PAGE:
Within the Church there are three primary beliefs about communion that have been at the centre of many of its divisions:
The Eucharist - a belief that the bread and wine actually become the body and blood of Christ physically. This is called transubstantiation
The reformer Martin Luther believed that because Christ is “in all things”, He was already in the bread and the blood… this belief is called consubstantiation
The most common belief today is called memorialism. This is the belief that the bread and the wine used in communion celebrations is purely symbolic and its importance is mostly to remember Christs sacrifice on the cross.
My own experience has been been the memorialist view. As I studied the the Lords Supper I realized again that the practice and theology of communion has, like many Church doctrines had some rather unbiblical views over the centuries.
We seem to have taken what was meant to build community and fellowship… to take a moment of reflection on Christs sacrifice and made it into yet another legalistic, unfulfilling, shame inducing ceremony.
During the first communion the disciples would have been relaxed and reclining around the fellowship table as was the custom at the time. Jesus took the bread, broke it and shared it around the table. Here is the description from the scriptures:
“And he said to them, “I have earnestly desired to eat this Passover with you before I suffer. For I tell you I will not eat it until it is fulfilled in the kingdom of God.” And he took a cup, and when he had given thanks he said, “Take this, and divide it among yourselves. For I tell you that from now on I will not drink of the fruit of the vine until the kingdom of God comes.” And he took bread, and when he had given thanks, he broke it and gave it to them, saying, “This is my body, which is given for you. Do this in remembrance of me.” And likewise the cup after they had eaten, saying, “This cup that is poured out for you is the new covenant in my blood.” - Luke 22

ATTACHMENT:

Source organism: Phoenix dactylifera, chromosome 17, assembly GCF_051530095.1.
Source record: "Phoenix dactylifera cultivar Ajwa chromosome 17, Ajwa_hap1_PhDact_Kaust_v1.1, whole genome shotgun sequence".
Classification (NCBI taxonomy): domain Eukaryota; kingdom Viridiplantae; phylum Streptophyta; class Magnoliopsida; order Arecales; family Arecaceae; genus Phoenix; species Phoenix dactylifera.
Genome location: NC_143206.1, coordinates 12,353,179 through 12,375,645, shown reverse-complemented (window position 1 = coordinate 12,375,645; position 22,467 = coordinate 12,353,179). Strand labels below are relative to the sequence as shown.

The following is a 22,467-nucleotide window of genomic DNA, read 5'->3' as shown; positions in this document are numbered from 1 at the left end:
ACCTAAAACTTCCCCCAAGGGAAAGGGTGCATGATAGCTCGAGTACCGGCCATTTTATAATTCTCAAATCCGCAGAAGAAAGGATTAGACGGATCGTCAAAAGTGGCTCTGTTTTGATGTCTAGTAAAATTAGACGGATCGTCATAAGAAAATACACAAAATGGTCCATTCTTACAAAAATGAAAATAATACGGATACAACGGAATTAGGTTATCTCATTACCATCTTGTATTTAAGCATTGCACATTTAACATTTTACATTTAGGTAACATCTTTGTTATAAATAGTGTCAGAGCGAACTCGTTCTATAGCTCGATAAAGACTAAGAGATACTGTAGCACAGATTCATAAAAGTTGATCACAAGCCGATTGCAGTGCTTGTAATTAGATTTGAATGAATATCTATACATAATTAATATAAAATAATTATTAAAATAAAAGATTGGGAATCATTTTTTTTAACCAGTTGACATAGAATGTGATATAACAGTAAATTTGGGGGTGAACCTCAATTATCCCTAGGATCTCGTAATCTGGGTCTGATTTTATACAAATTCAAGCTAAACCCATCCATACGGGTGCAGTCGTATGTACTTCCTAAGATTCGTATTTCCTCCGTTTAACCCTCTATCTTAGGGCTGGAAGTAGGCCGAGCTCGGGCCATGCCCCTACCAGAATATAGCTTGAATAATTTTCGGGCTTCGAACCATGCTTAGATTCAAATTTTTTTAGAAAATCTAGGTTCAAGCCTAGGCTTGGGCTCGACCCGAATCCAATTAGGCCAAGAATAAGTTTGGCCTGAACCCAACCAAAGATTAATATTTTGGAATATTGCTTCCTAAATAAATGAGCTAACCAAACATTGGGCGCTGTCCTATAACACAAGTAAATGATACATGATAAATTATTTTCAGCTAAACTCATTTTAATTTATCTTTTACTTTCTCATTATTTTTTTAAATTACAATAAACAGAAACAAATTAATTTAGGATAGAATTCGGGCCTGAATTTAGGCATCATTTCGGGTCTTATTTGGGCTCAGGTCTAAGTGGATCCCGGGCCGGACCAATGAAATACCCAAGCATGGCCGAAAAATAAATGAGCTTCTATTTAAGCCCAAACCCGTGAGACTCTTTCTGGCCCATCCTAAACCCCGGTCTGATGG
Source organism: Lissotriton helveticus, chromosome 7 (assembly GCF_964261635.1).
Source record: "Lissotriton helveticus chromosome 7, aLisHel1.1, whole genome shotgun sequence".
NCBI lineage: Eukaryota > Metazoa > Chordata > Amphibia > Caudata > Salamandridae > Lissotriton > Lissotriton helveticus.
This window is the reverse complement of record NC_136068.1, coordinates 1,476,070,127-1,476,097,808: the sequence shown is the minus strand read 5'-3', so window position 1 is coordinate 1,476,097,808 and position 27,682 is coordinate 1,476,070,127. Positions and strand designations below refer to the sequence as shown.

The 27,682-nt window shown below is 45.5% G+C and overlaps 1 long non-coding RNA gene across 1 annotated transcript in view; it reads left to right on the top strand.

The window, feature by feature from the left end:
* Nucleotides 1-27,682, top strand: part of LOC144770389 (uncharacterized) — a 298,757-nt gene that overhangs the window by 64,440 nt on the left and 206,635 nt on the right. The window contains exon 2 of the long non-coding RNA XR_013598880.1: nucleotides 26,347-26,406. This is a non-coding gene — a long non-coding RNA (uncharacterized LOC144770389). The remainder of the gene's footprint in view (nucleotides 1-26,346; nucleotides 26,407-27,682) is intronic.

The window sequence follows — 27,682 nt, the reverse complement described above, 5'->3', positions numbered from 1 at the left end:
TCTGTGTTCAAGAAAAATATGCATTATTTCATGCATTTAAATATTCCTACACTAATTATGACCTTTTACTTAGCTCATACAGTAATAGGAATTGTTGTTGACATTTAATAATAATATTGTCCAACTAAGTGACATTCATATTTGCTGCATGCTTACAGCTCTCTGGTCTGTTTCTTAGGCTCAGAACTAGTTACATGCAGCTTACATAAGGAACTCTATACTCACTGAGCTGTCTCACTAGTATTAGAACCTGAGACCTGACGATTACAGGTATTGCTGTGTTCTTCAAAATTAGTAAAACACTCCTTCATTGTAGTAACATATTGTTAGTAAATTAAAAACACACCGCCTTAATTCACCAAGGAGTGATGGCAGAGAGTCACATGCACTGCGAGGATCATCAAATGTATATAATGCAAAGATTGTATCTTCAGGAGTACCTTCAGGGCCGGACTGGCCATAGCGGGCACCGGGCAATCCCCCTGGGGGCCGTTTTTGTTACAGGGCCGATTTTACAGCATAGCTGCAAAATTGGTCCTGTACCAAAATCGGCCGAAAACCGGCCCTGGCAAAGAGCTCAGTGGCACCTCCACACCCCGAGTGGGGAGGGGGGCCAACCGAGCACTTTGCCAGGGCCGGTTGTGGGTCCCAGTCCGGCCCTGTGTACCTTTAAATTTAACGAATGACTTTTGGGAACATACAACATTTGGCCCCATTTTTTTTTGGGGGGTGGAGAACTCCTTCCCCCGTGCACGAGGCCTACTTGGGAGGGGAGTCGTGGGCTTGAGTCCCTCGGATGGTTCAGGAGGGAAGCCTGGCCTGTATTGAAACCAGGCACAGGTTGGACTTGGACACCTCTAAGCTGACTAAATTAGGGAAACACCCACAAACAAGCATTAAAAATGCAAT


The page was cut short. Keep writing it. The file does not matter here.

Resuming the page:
Later, in Corinth, the Church began allow the communion celebration to become a huge party… to the degree where it turned into drunkenness and gluttony. Paul had to remind them that the communion service was not a wild party saying:
“But in the following instructions I do not commend you, because when you come together it is not for the better but for the worse. For, in the first place, when you come together as a church, I hear that there are divisions among you. And I believe it in part, for there must be factions among you in order that those who are genuine among you may be recognized. When you come together, it is not the Lord’s supper that you eat. For in eating, each one goes ahead with his own meal. One goes hungry, another gets drunk. What! Do you not have houses to eat and drink in? Or do you despise the church of God and humiliate those who have nothing? What shall I say to you? Shall I commend you in this? No, I will not.”
But, what does it mean when he says examine yourself in the next verses?
I can vividly remember that self condemnation I felt during communion based on this verse… this condemnation and guilt was clearly NOT Paul’s intent. When we read the scripture we must understand context, and looking at previous excerpts from Pauls letter we see that the Corinthian Church was deep into anarchist, licentious sin. The Church had disconnected from morality… as evidenced from 1 Corinthians 5, 6:15-16 and 11:20-21. The sin these believers allowed in their midst made them culturally irrelevant according to Paul.